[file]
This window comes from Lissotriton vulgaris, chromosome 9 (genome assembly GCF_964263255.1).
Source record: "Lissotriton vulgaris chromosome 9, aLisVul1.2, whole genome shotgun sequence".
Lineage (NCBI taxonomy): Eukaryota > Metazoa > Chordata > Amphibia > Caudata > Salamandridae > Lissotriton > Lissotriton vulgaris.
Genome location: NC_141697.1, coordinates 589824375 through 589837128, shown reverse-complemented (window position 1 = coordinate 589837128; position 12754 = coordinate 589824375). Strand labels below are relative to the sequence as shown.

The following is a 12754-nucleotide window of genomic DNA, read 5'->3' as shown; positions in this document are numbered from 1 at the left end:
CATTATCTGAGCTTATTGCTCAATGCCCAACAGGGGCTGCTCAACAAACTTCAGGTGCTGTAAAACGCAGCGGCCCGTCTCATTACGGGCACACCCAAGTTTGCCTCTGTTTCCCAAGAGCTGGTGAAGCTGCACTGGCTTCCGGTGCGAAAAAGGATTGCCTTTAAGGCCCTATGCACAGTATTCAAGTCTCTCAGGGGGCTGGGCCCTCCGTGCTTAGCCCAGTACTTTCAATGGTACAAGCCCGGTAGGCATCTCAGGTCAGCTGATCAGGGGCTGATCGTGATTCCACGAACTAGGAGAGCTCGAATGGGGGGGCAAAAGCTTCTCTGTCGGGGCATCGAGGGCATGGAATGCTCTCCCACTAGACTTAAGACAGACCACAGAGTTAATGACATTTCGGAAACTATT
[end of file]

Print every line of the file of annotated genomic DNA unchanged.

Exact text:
This window comes from Lissotriton vulgaris, chromosome 9 (genome assembly GCF_964263255.1).
Source record: "Lissotriton vulgaris chromosome 9, aLisVul1.2, whole genome shotgun sequence".
Lineage (NCBI taxonomy): Eukaryota > Metazoa > Chordata > Amphibia > Caudata > Salamandridae > Lissotriton > Lissotriton vulgaris.
Genome location: NC_141697.1, coordinates 589824375 through 589837128, shown reverse-complemented (window position 1 = coordinate 589837128; position 12754 = coordinate 589824375). Strand labels below are relative to the sequence as shown.

The following is a 12754-nucleotide window of genomic DNA, read 5'->3' as shown; positions in this document are numbered from 1 at the left end:
CATTATCTGAGCTTATTGCTCAATGCCCAACAGGGGCTGCTCAACAAACTTCAGGTGCTGTAAAACGCAGCGGCCCGTCTCATTACGGGCACACCCAAGTTTGCCTCTGTTTCCCAAGAGCTGGTGAAGCTGCACTGGCTTCCGGTGCGAAAAAGGATTGCCTTTAAGGCCCTATGCACAGTATTCAAGTCTCTCAGGGGGCTGGGCCCTCCGTGCTTAGCCCAGTACTTTCAATGGTACAAGCCCGGTAGGCATCTCAGGTCAGCTGATCAGGGGCTGATCGTGATTCCACGAACTAGGAGAGCTCGAATGGGGGGGCAAAAGCTTCTCTGTCGGGGCATCGAGGGCATGGAATGCTCTCCCACTAGACTTAAGACAGACCACAGAGTTAATGACATTTCGGAAACTATT